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Published: Wednesday, 4/14/2010

Steelers owners need to deal with Big Ben

The district attorney in Georgia who investigated allegations of a sex crime against Steelers quarterback Ben Roethlisberger determined evidence did not exist that could prove guilt beyond any reasonable doubt.

"We do not prosecute morals," he said. "We prosecute crimes."

Big Ben isn't out of the woods, though.

That's because there is a family in Pittsburgh, the Rooneys, who have been prosecuting morals and serving as judge and jury for a long time.

There is perhaps no franchise in professional sports where the character card is shuffled higher into the deck than with the Steelers.

Case in point - Santonio Holmes.

The former Ohio State receiver and first-round draft pick is two seasons removed from being the Super Bowl MVP after his electric, tightrope-walking touchdown catch at the edge of the end zone. He is just months removed from a team-best 1,248 receiving yards.

But he has occasionally been as troubled as he is talented and on Monday, when the NFL dealt him a four-game suspension for substance abuse, the Steelers took about 10 minutes to trade him to the New York Jets for a paltry fifth-round draft choice.

Like most franchises, the Steelers will put up with some grief from big-play talents. But the team's owners, the Rooneys, also will get fed up and move to protect their brand faster than most all ownership groups. There are plenty of examples through the years, Holmes merely being the latest and maybe the most extreme, of Steelers being released or traded at the height of their productivity because of character issues.

Roethlisberger doesn't face the same fate, but he should have a price to pay.

The Findlay High School product was in New York yesterday to meet with NFL commissioner Roger Goodell, and as daunting an experience as that has been for some of the league's miscreants, Roethlisberger should be more concerned with the Rooneys.

Although Goodell has acted without reservation in extreme violations of the NFL's personal conduct policy - Michael Vick and Pacman Jones, to name two examples - the league normally leaves it to teams to deal with players who are under contract and only gets directly involved if it feels punishment is inadequate.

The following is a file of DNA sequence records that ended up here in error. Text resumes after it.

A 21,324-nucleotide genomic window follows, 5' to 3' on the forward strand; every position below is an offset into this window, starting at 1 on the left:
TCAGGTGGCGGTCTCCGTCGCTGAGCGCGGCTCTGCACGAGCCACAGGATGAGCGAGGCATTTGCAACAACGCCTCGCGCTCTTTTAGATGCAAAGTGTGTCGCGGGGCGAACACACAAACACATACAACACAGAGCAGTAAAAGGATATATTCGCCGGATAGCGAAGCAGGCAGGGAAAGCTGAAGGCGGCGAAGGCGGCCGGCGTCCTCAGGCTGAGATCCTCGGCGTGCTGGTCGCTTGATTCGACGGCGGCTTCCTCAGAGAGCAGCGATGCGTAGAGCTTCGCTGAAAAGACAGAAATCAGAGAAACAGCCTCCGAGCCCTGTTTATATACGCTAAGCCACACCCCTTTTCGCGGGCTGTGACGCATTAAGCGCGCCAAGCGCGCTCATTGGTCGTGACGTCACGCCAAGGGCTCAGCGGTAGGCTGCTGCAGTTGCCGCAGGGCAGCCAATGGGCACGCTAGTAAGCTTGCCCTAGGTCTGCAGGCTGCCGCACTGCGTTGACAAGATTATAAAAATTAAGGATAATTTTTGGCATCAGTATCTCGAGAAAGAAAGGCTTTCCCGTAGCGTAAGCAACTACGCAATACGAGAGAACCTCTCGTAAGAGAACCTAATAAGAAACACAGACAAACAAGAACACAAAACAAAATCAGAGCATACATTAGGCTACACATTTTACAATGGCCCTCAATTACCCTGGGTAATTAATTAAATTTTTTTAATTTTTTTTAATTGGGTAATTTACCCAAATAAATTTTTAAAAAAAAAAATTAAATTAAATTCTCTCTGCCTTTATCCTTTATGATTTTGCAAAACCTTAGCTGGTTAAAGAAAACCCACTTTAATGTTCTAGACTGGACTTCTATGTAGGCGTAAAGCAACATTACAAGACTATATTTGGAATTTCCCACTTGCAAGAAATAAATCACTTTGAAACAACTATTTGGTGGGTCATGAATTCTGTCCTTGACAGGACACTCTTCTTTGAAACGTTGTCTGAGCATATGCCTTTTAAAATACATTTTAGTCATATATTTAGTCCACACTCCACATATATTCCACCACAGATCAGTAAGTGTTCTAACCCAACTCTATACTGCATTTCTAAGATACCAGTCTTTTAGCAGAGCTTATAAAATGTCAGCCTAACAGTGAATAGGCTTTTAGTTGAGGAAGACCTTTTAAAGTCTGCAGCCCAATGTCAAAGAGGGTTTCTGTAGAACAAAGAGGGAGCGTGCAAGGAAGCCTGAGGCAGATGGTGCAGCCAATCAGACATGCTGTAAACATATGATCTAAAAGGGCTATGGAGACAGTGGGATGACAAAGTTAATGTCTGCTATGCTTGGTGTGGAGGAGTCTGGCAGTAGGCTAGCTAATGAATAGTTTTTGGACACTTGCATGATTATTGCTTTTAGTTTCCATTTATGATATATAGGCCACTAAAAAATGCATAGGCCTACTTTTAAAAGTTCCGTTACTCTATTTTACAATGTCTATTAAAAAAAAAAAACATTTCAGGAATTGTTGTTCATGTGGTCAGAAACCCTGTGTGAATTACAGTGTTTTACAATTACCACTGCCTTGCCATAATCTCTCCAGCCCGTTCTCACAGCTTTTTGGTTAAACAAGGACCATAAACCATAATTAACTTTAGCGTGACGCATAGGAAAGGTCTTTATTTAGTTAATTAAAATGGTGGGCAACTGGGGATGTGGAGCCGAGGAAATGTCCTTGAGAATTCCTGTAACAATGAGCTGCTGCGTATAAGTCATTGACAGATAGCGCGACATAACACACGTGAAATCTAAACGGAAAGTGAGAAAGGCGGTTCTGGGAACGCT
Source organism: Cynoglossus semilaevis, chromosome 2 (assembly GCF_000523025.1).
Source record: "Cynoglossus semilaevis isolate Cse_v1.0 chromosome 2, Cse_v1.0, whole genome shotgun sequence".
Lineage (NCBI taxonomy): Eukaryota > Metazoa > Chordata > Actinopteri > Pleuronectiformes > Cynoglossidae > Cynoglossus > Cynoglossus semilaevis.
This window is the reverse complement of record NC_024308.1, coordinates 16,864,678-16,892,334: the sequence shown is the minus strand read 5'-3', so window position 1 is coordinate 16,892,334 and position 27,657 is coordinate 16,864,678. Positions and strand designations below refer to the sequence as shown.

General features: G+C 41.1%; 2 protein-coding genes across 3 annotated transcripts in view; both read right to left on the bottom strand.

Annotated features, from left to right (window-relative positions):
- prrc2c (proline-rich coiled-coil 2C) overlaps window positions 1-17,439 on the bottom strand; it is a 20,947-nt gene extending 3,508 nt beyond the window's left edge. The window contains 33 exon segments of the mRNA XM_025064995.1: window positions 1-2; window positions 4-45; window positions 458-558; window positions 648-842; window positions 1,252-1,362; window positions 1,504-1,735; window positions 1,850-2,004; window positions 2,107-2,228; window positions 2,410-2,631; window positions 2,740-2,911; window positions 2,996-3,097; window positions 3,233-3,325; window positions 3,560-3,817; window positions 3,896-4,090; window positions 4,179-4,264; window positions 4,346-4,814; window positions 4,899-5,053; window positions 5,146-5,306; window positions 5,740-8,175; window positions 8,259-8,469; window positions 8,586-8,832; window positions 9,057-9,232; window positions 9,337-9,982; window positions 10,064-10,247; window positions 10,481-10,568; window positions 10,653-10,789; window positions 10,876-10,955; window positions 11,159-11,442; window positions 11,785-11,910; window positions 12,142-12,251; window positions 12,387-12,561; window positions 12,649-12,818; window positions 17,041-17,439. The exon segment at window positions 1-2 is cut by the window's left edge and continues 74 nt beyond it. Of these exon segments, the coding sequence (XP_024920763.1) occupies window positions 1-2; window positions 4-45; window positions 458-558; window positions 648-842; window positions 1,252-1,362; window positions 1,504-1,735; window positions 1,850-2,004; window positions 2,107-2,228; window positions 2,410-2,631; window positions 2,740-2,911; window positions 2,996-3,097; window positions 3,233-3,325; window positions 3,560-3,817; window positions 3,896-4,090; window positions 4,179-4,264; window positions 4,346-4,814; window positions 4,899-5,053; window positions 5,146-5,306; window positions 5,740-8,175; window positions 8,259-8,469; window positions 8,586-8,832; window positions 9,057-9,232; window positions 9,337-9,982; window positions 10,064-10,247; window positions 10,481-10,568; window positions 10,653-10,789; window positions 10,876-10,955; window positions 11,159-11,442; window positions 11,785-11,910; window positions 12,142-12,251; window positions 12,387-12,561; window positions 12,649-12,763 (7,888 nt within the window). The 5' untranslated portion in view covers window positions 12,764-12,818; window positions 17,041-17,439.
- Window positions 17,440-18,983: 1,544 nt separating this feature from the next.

That should not be a problem with the Rooneys, who are none too happy with Roethlisberger's recent problems and absolutely have to suspend him for multiple games at the start of the 2010 regular season.

The quarterback is already facing a civil suit in Nevada for sexual assault. Whether or not that case has merit, the fact that he would turn around and put himself in a similar position again goes beyond bad judgment regardless of the DA's decision to not charge him with a crime.

The Steelers need to deal sternly with Roethlisberger for two reasons.

One, he has to be taught that it is time to act like the adult he is, not an undisciplined juvenile with more dollars than sense, more attuned to that warped sense of entitlement shared by so many star athletes than to proper values. No monetary fine will send that message. Only the sense that he has let down his teammates might accomplish that.

Secondly, the locker room is watching. Holmes is black. Roethlisberger is white. There was zero tolerance for one. The other can't get a slap on the wrist simply because he is a franchise quarterback.

Roethlisberger has an image problem. Whether he cares is up for debate. But the Rooneys have always cared about the Steelers' image.

Contact Blade sports columnist

Dave Hackenberg


or 419-724-6398.

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